The leaves should be torn into large pieces. Anal retentive cooks remove the greens from the ribs, but the crunch of the ribs is really essential. The original Caesar was probably made from the smaller, firmer ribs in the center of the Romaine head. This is what Julia Child used in her “original” recipe in one of her early cookbooks. More recent video from Caesars Hotel in Tijuana show big-ass long flat leaves being used. (The salad in the video looks horrid, btw. More on this later.)

The problems with long flat leaves are too numerous to count. To begin with, they’re a bitch to eat. You have to cut them; dressing flies everywhere; you need a bib to enjoy yourself. Secondly, they eliminate all visual appeal —  it looks like is someone just threw long-ass lettuce leaves on your plate.

Many claim the original salad was made to be eaten with the fingers, hence the huge flat leaves being served today. This assertion doesn’t pass the smell test…unless you’re a lazy restaurateur trying to justify why you’re not bothering to tear lettuce leaves into edible sizes.

42 years of research have led to two conclusions: the “original” may have used much smaller, inner Romaine ribs, but by the 1950s, Alex Cardini (the inventor who named it after his brother Caesar), was telling people to tear the Romaine into large, bite-size pieces — the better to hold the dressing and thus, the piquancy which made the salad famous. Whatever they’re doing at Caesar’s restaurant looks more like cost-cutting than anything else.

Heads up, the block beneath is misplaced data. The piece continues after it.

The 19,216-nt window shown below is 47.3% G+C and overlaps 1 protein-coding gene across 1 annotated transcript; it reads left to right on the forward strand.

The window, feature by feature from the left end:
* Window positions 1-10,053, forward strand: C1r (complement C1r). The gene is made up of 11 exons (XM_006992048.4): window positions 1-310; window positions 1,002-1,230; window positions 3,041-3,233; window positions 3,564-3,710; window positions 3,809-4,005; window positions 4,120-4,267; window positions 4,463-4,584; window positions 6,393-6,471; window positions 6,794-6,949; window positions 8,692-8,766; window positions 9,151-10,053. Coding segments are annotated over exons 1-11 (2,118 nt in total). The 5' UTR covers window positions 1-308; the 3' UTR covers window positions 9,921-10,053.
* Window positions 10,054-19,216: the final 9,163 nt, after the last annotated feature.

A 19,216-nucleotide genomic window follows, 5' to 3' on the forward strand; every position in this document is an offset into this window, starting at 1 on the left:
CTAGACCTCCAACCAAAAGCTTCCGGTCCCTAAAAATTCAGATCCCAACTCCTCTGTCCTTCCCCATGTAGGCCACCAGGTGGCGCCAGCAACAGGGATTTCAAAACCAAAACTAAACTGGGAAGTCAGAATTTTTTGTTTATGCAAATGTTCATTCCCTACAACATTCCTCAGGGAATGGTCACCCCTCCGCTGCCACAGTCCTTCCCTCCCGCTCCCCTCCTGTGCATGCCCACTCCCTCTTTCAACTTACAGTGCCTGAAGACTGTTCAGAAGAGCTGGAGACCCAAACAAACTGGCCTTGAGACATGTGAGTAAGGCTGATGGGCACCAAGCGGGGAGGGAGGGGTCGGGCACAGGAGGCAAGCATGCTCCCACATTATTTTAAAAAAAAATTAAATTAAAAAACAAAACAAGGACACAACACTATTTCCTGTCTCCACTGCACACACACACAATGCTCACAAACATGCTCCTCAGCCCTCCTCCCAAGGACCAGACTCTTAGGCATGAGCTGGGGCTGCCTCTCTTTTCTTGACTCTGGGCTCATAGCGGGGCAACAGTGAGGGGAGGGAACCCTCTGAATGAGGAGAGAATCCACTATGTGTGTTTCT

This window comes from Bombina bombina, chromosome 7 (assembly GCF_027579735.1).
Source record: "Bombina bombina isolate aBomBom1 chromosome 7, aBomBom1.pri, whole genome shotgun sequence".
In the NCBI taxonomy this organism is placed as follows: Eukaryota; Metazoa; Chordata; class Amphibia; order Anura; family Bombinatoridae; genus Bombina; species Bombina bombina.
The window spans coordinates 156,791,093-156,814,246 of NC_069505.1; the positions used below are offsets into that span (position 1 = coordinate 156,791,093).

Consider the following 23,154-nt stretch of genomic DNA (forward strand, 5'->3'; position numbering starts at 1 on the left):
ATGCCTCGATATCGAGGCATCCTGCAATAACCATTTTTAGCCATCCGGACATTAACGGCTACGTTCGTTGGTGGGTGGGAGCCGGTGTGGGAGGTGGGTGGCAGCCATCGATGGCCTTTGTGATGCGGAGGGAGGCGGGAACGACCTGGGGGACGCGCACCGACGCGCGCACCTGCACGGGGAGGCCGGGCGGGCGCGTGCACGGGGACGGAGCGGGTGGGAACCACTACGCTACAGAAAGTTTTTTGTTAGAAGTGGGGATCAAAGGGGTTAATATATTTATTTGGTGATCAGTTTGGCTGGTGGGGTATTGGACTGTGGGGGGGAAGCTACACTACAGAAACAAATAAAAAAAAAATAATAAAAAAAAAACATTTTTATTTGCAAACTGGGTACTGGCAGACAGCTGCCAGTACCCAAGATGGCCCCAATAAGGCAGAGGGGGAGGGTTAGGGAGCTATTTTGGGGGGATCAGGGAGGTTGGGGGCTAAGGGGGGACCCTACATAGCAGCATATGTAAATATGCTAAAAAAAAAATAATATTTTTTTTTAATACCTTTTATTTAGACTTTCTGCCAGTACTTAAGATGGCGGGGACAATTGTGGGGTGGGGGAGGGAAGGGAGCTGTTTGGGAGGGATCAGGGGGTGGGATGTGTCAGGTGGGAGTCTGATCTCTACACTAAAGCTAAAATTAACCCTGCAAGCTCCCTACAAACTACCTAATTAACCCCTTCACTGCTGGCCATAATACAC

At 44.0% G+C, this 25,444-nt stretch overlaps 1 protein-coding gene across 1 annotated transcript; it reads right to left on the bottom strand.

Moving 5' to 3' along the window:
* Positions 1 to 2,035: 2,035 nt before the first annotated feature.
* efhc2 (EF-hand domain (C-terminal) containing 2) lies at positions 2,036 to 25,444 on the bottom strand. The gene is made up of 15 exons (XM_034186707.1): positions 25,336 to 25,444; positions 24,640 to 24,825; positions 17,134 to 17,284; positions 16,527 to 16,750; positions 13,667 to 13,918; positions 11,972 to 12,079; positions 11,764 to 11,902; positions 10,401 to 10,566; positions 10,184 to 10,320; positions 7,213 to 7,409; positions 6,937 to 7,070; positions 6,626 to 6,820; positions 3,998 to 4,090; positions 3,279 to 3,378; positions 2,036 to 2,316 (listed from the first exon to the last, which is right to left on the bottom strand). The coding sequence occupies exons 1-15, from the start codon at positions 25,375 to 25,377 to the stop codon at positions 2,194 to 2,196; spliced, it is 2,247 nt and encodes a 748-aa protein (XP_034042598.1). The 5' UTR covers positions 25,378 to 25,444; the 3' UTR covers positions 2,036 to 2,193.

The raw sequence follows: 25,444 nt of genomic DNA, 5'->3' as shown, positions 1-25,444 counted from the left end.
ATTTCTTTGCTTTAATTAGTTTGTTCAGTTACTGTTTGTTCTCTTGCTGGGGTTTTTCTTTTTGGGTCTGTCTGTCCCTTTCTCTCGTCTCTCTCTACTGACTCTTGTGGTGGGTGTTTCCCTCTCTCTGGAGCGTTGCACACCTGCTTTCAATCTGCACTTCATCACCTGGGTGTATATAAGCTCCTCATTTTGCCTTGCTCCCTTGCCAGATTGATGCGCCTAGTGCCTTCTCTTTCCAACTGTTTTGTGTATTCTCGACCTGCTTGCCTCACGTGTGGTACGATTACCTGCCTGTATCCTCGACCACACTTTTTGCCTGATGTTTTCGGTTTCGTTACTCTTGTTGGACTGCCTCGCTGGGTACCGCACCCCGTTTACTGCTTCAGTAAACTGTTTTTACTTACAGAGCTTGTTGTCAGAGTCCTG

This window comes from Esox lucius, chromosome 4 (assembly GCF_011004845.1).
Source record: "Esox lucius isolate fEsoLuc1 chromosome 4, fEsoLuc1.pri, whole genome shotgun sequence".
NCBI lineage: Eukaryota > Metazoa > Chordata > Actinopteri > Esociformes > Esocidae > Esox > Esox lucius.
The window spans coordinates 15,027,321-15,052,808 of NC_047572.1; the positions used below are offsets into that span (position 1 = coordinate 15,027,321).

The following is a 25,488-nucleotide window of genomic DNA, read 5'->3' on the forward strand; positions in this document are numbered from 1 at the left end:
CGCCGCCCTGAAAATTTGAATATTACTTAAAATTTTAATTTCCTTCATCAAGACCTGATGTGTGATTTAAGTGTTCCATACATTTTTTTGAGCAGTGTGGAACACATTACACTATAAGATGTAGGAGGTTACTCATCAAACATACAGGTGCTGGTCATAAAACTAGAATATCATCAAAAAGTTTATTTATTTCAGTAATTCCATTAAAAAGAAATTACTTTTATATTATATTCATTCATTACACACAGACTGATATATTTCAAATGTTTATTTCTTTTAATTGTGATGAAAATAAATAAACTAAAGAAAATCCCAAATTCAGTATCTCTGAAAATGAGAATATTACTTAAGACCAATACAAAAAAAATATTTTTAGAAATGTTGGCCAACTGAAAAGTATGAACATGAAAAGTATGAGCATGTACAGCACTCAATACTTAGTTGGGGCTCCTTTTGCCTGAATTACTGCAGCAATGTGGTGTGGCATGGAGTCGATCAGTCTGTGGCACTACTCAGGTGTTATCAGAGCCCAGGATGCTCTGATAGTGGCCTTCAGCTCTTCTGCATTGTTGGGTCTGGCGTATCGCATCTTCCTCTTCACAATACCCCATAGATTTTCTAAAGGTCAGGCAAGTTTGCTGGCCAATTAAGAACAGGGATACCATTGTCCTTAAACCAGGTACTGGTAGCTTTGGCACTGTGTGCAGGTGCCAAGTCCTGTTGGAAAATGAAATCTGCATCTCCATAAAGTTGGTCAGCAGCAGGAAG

The wooden bowl is essential. Don’t even think of using anything else.

If you don’t have a wooden salad bowl, any large one will do. Better too large than too small.

Step 2: Correct Croutons

Image(What does a great salad rest on? A crouton!)

Good croutons are as essential to a good Caesar as a toga or being knifed to death by sixty of your best friends.

There are several ways to make garlic croutons — dip already toasted cubes in garlic oil, fry the bread in garlic oil, or smear the bread with garlic paste, then toast it in the oven — but the horse’s mouth (Alex Cardini) was quoted in a 1976 cookbook (Entertaining With Wine – Ruth Ellen Church), as advocating toasting the large cubes of the bread, then dipping them in garlic oil, then spreading them with either anchovy paste or chopped anchovies. (Note: this is the only time in the “original” Caesar recipe that garlic and anchovies are mentioned.)

This same recipe mentions the croutons should be large, and about 4 per salad serving. It says nothing about just plopping a large slice of French bread on top of awkward-ass lettuce leaves.

To begin: slice some slightly-less-than-fresh French bread. (Good white sandwich bread can also be used.) You want your croutons crispy on the outside, with the barest hint of give and softness within. Hard-as-rock croutons are the sign of an amateur, or worse, store-bought. (Guilty admission: the person typing these words has used store-bought croutons on occasion. For this he is deeply ashamed.)